Sunday, September 30, 2007

You can't buck the market

A cautionary tale comes from – of all places – the New York Times. It is offering a tale of woe about a glut of ethanol in the United States, which is having a devastating effect on prices.

Ethanol, as our readers will know, is now being produced in huge quantities Stateside, mainly from corn, after Congress enacted an energy law in 2005 that included a national mandate for the use of renewable fuel in gasoline. In the manner of "lawmakers" who believe they can make a law and everything falls into place, they dictated that the market must consume 7.5 billion gallons of ethanol a year by 2012, compared with 3.5 billion in 2004.

That was enough to get the farmers and distilleries into gear and the NYT illustrates the effect. With the industry already set to produce 7.8 billion gallons by the end of 2007 and 11.5 billion gallons by 2009, Lincolnway Energy (pictured above), a midsize distillery in Iowa, it writes - was once virtually alone in the region. Today, though, competing distilleries are operating and pouring even more ethanol onto the market.

But, while many are speaking of a new "gold rush", the ethanol market has suddenly been plagued by a glut. Guess what. No one thought to invest the huge amount of capital needed to distribute the product. As a result, the average national ethanol price on the spot market has plunged 30 percent since May, with the decline escalating sharply in the last few weeks.

Furthermore, because there has been such huge demand for the corn to make the stuff, the price of this raw material has risen since 2005 from $1.60 a bushel (don't you love these measurements) to $3.27. On the other hand, the price of ethanol on the local market has fallen to $1.55 a gallon from about $2. "The end of the ethanol boom is possibly in sight and may already be here," says Neil E. Harl, an economics professor emeritus at Iowa State University.

The problem is that, unlike oil, ethanol is corrosive and soaks up water and impurities. It cannot, therefore, be shipped through the country's fuel pipeline network. So it must be transported by train, truck and barge, a more expensive transportation network that is suddenly finding it hard to keep up with the surge in ethanol production.

There is a long backlog in orders for specialised ethanol railway wagons to move the production, many rail terminals at the ethanol plants do not have spurs large enough to accommodate the long trains needed and pumps from the storage tanks to the terminals often do not have sufficient capacity to load trains quickly and efficiently.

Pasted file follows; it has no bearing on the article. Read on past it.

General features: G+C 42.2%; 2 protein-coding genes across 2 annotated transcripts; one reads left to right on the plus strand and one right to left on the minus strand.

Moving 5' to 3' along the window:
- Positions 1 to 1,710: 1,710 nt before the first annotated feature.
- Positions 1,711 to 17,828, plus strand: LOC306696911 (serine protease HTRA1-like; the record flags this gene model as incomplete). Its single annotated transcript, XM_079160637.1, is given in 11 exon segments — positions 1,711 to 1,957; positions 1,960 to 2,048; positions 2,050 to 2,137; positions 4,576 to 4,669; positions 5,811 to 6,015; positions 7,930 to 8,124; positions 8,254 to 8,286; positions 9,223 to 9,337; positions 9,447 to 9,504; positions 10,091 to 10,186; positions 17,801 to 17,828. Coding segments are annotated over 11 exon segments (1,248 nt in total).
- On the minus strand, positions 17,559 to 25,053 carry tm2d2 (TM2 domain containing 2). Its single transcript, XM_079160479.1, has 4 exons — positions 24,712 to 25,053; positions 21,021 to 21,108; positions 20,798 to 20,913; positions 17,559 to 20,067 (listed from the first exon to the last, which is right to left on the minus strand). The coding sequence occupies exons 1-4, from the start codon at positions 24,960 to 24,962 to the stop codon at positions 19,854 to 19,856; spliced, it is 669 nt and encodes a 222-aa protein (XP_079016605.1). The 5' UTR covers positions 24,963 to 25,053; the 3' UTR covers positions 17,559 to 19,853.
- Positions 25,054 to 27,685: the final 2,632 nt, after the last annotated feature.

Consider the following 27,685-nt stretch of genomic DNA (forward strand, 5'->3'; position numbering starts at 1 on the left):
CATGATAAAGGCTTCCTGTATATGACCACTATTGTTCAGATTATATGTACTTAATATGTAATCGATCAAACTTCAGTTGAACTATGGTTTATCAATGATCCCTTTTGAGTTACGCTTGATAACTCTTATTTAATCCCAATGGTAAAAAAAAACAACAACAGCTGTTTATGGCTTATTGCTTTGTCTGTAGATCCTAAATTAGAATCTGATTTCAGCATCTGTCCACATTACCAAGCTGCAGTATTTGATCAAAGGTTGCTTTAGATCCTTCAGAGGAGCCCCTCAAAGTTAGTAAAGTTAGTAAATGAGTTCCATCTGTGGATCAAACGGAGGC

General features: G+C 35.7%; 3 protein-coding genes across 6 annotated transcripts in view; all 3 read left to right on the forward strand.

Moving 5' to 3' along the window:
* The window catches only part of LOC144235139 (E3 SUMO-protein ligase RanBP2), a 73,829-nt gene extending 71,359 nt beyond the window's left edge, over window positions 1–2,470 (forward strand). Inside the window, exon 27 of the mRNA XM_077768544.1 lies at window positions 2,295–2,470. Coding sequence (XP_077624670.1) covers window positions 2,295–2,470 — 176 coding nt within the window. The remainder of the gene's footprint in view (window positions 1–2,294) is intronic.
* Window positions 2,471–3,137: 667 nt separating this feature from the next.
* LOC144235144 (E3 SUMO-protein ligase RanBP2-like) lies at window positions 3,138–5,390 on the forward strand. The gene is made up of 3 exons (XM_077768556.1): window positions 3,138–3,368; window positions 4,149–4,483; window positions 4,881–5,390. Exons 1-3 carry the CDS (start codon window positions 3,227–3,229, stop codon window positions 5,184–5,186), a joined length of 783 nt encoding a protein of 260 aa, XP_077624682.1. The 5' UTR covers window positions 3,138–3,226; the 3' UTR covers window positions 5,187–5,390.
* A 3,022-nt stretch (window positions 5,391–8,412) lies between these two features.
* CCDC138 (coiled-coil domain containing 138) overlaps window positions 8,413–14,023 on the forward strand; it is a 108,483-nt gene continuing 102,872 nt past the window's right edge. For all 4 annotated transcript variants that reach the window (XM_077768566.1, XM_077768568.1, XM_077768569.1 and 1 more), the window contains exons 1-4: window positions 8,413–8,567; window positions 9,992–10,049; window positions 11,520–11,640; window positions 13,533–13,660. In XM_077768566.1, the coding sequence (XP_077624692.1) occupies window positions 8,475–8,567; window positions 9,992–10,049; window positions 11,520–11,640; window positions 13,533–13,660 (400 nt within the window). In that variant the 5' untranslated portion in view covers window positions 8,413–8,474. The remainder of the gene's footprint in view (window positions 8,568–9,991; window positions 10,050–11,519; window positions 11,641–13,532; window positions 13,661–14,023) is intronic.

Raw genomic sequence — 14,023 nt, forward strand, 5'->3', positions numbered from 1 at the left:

On top of all that, gasoline wholesale marketers have been slow to gear up ethanol blending terminals, in part because they had to invest simultaneously in equipment to manage low sulphur diesel and tougher product specifications, also required by Congress – there's joined-up thinking for you.

Nor can the problems be solved easily or quickly. The backlog in railway wagon orders has grown to 36,166 rail cars by the end of the first quarter in 2007 from about 10,000 in the third quarter of 2005 and, says Chuck Baker, of the railroad construction association, "You just can't scale it up overnight".

Even if this hurdle was overcome, the regulators have not finished. In some southern states like Florida, stiff blending requirements have slowed down adaptation of the distribution system. And so far, only about 1,000 of the 179,000 pumps at gasoline stations around the country offer E-85, a fuel that is 85 percent ethanol and 15 percent gasoline, intended for the five million "flex-fuel" vehicles on the road that can run on high-ethanol blends.

Needless to say, these problems are being seen by the industry as "temporary growing pains", but others are not so sure.

Yet, back in Washington, the Senate has approved a bill that would require gasoline producers to blend 36 billion gallons of ethanol into gasoline by 2022, an increase from the current standard of 7.5 billion gallons by 2012.

And, if the famously "can do" US culture is having these problems, imagine how the European Union is going to cope with a ten percent biofuels quota by 2020.


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